Thanks again.

    DW

  4. #24
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    Default Re: Don Walker Cycles

    Quote Originally Posted by dcpdpayne View Post
    Hey Don,

    With You, Tim O and Craig in Naptown, is Indy the new Portland with less rain, more snow and hotter summers? Kidding a bit, but how does location help or hurt your marketing or building of bikes. With the midwest always seeming a little less hip than the right or left coast what advantages and disadvantages are there to being in Indy (midwest). Also, how many Indy driver are in your que to score new rides from DW's fabrication cave?

    Cheers,
    Andy
    Hi Andy,

    Thanks for your questions.

    I doubt Indy could be the new Portland, because our numbers are too small. However, if Keith Anderson and Jordan Hufnagel moved back here, it might be a good start... (they were former Indy residents).

    My own location is semi important. Since I like to make track bikes, I got lucky because Major Taylor Velodrome is just a short 5 miles from me. Thats helpful in a sense. However, I am the new kid in town and not everyone knows I am here. I am starting to advertise just to make sure I leave no stone unturned... The good thing is that I have been getting some referral business on frame repairs. I don't know that I can impact the entire midwest, but it would be nice if I could. The advantages I see is that within a 4 hour radius, there are probably hundreds of thousands of cyclists ( ok, well at least tens of thousands anyhow) 4 velodromes and most of these cities economies are still fairly strong. Disadvantages? Winter is pretty severe, compared to the previous locations I have lived in. Most cyclists in this area get about 6-7 good riding months a year and the rest of the time, its rollers or the trainer...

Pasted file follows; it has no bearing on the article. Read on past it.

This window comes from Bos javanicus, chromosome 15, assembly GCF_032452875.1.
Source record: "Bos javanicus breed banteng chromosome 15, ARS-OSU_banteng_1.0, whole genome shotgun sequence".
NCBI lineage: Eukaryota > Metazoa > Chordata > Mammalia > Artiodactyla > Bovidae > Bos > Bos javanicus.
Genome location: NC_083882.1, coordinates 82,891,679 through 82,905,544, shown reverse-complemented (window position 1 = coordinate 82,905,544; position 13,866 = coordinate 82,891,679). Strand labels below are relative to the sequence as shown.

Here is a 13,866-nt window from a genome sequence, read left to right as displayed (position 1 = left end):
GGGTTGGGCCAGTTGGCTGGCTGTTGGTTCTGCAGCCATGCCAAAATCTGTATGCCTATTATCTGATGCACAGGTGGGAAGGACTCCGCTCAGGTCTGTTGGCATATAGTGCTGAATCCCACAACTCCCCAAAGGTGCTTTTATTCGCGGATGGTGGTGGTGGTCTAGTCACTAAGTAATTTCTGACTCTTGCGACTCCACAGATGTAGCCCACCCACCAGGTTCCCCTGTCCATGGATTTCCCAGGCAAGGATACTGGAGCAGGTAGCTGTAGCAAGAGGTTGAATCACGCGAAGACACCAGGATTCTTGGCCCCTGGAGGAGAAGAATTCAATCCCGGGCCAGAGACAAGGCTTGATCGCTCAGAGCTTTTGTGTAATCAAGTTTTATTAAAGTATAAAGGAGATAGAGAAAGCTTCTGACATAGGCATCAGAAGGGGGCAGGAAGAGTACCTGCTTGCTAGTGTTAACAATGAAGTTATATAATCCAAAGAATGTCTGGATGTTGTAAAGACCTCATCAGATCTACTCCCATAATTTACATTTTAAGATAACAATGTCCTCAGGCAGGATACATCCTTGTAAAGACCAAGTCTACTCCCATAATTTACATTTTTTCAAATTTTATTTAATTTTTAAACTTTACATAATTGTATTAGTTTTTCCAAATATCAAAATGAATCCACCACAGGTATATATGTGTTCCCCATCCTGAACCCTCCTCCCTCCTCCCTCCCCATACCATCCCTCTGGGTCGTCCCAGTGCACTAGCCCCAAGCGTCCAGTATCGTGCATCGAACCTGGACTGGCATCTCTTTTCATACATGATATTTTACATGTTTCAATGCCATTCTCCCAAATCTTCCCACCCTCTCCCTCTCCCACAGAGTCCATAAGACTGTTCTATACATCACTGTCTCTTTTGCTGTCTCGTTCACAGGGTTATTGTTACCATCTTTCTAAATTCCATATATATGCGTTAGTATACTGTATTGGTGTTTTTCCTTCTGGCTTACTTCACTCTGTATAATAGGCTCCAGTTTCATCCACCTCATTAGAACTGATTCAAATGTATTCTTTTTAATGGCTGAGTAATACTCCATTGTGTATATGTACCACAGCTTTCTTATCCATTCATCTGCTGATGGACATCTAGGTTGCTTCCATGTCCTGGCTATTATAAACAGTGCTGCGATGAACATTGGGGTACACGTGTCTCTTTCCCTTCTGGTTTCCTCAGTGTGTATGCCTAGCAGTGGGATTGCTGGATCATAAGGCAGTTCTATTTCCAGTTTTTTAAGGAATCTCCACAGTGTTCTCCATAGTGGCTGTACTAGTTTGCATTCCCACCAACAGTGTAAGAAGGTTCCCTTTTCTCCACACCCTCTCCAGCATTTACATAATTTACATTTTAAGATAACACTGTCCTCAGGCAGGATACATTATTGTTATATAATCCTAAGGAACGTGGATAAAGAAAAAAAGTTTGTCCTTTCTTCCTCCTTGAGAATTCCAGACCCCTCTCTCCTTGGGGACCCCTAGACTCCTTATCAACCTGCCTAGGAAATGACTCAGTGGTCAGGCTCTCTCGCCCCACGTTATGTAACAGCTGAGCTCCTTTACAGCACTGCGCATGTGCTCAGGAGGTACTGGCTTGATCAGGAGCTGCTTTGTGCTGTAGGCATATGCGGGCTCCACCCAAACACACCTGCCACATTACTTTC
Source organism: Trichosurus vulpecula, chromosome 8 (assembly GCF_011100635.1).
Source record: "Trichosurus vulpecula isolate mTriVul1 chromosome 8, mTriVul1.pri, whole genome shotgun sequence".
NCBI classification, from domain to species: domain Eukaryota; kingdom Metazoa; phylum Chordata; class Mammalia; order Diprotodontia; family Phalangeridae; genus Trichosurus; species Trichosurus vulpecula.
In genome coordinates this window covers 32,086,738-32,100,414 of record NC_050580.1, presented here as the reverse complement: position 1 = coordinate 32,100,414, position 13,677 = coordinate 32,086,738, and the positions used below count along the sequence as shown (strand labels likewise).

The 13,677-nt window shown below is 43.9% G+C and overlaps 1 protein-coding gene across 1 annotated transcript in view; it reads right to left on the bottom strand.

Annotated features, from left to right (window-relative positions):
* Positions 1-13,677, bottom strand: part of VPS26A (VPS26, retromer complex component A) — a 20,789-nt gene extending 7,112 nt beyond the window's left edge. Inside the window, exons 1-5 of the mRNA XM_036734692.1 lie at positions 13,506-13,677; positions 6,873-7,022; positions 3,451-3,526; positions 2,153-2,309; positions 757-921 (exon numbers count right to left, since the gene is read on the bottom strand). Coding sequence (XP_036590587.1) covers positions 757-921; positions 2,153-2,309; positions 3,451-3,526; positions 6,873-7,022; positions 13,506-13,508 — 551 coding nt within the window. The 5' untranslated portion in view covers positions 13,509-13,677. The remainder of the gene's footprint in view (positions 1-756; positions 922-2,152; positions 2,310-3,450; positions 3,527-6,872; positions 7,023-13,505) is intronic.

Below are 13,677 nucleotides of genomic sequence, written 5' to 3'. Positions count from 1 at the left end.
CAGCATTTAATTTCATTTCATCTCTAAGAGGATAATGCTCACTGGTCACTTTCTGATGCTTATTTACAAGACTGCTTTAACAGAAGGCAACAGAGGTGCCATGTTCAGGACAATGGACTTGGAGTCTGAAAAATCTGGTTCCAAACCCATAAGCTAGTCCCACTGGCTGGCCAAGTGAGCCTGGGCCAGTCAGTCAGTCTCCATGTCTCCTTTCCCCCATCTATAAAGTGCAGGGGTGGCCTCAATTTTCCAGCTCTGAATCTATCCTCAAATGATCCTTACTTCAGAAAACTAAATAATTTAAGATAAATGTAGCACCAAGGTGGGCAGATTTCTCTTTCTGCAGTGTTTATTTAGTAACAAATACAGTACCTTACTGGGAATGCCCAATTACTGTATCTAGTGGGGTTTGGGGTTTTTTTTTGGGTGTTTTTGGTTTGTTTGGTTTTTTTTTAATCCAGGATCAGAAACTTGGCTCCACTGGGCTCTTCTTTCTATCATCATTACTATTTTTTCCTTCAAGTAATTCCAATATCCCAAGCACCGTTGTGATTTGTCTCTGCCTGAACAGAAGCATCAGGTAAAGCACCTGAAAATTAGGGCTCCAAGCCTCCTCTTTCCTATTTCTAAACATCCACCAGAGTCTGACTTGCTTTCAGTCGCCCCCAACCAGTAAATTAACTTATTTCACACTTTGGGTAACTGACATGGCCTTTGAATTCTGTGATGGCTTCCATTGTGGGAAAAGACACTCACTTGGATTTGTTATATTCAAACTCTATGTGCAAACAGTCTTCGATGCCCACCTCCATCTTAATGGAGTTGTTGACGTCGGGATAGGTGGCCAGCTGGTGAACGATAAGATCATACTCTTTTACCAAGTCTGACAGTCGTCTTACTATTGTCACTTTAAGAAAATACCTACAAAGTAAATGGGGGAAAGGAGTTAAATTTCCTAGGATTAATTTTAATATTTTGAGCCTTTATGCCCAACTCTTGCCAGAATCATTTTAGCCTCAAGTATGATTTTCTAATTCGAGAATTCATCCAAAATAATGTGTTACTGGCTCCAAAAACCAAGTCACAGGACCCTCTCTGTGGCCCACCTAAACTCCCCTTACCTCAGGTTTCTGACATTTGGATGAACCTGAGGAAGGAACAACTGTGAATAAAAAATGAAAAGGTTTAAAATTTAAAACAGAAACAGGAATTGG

I am still working on the IRL drivers. Its a tough nut to crack. Most of them are sold on the C/F frames, but the good news is I have a couple inside contacts and the drivers are starting to pay attention to who I am. I hope to have 2 or 3 on them by the end of the year.

    Thanks again!

    DW

  5. #25
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    Default Re: Don Walker Cycles